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|Title:||Numerical investigation of liquid water cooling for a proton exchange membrane fuel cell stack|
|Authors:||Sasmito, A.P. |
|Citation:||Sasmito, A.P., Birgersson, E., Mujumdar, A.S. (2011-02). Numerical investigation of liquid water cooling for a proton exchange membrane fuel cell stack. Heat Transfer Engineering 32 (2) : 151-167. ScholarBank@NUS Repository. https://doi.org/10.1080/01457631003769302|
|Abstract:||The operation of proton exchange membrane fuel cell (PEMFC) stacks requires careful thermal and water management for optimal performance. Appropriate placement of cooling plates and appropriate cooling conditions are therefore essential. To study the impact of these design parameters, a two-phase model accounting for the conservation of mass, momentum, species, energy, and charge, a phenomenological model for the membrane, and an agglomerate model for the catalyst layer, is developed and solved. The model is validated for a single cell, in terms of both the local and the global current density, and good agreement is found. Four repetitive computational units are then identified for the number of single cells placed between the coolant plates: (i) one cell; (ii) two cells; (iii) three cells; and (iv) four cells. The flow fields in the single cells and the cooling plates are of a net type. The results show that there is a strong correlation between stack performance and the operating conditions/placement of the coolant plates. For the limiting case of one coolant plate between each unit cell, similar operating conditions can be achieved in every individual cell throughout the stack. As more cells are placed in between coolant plates, the stack performance drops due to an increase in temperature and decrease in water content in the membranes, unless the cooling temperature is lowered. The coolant temperature and inlet velocity need to be monitored carefully and adjusted to the operating conditions of the stack. This model can be employed for design and optimization of liquid water cooling of a PEMFC stack. Copyright © Taylor and Francis Group, LLC.|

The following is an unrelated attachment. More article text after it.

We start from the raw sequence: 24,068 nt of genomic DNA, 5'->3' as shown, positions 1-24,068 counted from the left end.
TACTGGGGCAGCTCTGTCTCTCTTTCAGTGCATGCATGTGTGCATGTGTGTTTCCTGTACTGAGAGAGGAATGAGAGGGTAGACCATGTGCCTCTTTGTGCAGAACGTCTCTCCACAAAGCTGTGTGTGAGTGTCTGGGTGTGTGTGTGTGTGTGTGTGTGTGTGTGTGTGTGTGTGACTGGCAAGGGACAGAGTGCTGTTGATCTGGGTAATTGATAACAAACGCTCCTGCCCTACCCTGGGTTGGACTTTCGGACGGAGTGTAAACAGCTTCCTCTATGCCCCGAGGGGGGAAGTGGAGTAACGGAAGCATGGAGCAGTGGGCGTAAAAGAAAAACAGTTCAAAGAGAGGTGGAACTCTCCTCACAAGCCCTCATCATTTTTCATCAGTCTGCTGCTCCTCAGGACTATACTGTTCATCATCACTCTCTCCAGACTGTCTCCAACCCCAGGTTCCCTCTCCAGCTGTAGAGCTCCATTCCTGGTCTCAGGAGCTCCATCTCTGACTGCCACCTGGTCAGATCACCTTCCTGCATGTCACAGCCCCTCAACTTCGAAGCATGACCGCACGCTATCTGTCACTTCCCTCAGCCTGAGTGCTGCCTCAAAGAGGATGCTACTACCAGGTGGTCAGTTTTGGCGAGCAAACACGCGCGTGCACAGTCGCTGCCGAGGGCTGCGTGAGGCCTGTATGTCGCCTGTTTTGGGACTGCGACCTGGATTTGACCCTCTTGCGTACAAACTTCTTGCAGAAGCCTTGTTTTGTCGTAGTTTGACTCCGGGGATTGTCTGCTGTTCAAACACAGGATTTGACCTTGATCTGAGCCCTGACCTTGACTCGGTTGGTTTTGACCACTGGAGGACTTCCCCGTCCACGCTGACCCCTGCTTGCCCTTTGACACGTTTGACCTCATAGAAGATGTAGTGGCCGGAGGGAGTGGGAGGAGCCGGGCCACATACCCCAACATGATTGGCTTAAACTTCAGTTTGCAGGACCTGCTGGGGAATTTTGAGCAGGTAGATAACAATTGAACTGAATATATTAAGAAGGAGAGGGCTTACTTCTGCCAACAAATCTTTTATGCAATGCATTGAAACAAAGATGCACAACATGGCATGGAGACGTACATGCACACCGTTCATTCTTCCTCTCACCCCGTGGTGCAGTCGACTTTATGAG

|Source Title:||Heat Transfer Engineering|
|Appears in Collections:||Staff Publications|
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